Just a short post that got me thinking about this. In our Inquiry Education class, we read Wintergirls, a novel about a young girl, Lia, who has anorexia. It takes place in the days, weeks and months after her "best friend," Cassie, who had bulimia, died. It's an intense book with a lot of touchy and sometimes controversial events. In a nutshell, it's the book you want kids to open up and read but you don't want to teach it because of the subject … Read More


How Kansas City Honors Lincoln!

Abraham Lincoln and his son, Tad

The sculpture was the result of a community-wide effort lead by Orville W. Anderson, a retired insurance salesman, civic volunteer, and political activist, who raised almost $140,000 to commission the sculpture. The Orville W. Anderson Committee for a Lincoln Memorial solicited funds from trusts, foundations, corporations, and individuals. Included in the erection of the memorial was an endowment for maintenance. IAS files include articles from the Kansas City Times, May 27, 1985 and Sept. 16, 1983, the Kansas City Star, Feb. 10, 1986; and a resolution dated July 28, 1983 by the Kansas City City Council to authorize installation of the monument. (from the Smithsonian Web Site)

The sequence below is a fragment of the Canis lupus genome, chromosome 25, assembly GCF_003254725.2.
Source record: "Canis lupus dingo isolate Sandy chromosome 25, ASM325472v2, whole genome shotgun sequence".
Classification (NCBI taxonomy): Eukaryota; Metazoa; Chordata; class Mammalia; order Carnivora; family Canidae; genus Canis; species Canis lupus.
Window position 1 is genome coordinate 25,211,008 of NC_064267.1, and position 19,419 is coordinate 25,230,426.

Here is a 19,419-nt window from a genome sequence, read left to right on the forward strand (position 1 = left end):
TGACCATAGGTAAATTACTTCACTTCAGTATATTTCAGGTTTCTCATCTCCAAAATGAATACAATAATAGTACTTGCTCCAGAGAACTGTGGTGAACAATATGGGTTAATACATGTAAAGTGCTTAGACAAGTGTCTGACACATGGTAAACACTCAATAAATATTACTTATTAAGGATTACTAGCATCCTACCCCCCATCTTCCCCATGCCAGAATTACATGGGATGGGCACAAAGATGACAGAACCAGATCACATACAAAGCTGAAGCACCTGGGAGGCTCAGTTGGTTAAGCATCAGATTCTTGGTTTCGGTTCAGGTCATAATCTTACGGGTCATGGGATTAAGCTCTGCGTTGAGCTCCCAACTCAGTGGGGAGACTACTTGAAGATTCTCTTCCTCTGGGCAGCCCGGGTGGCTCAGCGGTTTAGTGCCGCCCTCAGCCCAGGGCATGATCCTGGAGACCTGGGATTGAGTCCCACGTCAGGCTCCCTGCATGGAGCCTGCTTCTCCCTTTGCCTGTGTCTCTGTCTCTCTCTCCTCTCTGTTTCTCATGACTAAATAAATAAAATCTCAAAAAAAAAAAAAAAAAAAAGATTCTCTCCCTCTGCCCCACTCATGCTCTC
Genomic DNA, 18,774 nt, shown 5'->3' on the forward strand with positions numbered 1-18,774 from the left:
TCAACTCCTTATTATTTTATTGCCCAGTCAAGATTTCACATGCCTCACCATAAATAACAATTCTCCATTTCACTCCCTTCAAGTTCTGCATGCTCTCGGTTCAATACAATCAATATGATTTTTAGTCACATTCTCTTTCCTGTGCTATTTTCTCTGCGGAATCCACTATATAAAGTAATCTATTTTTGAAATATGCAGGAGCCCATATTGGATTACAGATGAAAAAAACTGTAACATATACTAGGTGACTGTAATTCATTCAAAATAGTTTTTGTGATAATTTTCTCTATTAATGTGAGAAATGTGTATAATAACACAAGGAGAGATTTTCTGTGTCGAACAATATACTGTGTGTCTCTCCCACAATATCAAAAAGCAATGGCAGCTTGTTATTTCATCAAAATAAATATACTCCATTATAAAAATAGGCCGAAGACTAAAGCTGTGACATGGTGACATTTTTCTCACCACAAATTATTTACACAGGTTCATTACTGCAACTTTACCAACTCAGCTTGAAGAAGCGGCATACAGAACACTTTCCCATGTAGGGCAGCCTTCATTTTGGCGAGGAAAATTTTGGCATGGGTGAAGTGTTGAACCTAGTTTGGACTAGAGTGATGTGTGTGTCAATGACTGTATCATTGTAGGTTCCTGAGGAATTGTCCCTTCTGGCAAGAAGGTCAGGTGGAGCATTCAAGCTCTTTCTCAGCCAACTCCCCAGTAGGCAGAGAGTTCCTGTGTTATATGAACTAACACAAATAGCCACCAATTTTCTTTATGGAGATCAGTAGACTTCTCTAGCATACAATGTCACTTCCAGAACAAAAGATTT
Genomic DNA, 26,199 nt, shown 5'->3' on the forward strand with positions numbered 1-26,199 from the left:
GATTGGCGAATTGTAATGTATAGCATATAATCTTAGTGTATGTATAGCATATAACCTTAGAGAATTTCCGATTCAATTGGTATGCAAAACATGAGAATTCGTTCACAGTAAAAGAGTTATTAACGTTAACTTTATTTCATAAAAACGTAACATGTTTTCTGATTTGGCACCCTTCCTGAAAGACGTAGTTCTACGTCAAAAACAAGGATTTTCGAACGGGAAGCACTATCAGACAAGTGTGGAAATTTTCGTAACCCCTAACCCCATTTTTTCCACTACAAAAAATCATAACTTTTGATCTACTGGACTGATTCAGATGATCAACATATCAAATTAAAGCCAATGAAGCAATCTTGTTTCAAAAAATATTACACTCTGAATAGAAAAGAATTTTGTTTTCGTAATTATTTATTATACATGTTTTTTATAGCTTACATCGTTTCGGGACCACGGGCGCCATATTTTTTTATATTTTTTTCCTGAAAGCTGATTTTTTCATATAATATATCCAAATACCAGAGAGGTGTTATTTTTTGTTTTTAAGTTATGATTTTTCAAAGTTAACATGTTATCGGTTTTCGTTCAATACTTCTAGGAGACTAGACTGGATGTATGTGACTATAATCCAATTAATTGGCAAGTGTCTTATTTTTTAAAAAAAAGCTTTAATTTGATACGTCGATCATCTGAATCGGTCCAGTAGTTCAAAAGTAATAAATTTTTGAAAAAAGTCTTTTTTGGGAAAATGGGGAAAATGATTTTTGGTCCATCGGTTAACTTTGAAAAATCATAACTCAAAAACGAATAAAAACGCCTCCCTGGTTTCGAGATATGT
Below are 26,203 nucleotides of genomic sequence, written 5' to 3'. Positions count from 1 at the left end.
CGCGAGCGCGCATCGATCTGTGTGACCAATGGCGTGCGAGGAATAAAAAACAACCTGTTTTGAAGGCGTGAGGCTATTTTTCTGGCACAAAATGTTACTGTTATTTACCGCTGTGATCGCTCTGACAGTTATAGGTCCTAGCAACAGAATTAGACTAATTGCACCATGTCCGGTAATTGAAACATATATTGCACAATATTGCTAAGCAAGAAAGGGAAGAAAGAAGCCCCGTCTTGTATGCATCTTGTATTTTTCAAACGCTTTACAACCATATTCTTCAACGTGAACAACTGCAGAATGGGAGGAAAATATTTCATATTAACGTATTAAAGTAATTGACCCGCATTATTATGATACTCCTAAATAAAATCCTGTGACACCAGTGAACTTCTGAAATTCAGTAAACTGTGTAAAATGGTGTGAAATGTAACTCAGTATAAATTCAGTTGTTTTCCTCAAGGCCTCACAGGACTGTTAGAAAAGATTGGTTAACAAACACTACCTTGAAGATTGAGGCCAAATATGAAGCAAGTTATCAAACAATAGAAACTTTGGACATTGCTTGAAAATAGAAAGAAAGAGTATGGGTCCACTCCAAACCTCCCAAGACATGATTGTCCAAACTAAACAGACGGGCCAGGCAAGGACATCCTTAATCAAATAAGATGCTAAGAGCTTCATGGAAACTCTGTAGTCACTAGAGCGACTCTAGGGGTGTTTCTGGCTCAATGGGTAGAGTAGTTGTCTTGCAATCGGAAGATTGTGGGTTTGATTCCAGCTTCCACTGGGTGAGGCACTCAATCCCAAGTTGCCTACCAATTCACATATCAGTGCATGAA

I don’t know about you but I think this is beautiful.

James Pilant

In the Basement of the Ivory Tower. #College #Unschooling #Education (via uberlearner)

The adjunct professor here tells us what happens when he flunks a majority of his students. –

What actually happens is that nothing happens. I feel no pressure from the colleges in either direction. My department chairpersons, on those rare occasions when I see them, are friendly, even warm. They don’t mention all those students who have failed my courses, and I don’t bring them up. There seems, as is often the case in colleges, to be a huge gulf between academia and reality. No one is thinking about the larger implications, let alone the morality, of admitting so many students to classes they cannot possibly pass. The colleges and the students and I are bobbing up and down in a great wave of societal forces—social optimism on a large scale, the sense of college as both a universal right and a need, financial necessity on the part of the colleges and the students alike, the desire to maintain high academic standards while admitting marginal students—that have coalesced into a mini-tsunami of difficulty. No one has drawn up the flowchart and seen that, although more-widespread college admission is a bonanza for the colleges and nice for the students and makes the entire United States of America feel rather pleased with itself, there is one point of irreconcilable conflict in the system, and that is the moment when the adjunct instructor, who by the nature of his job teaches the worst students, must ink the F on that first writing assignment.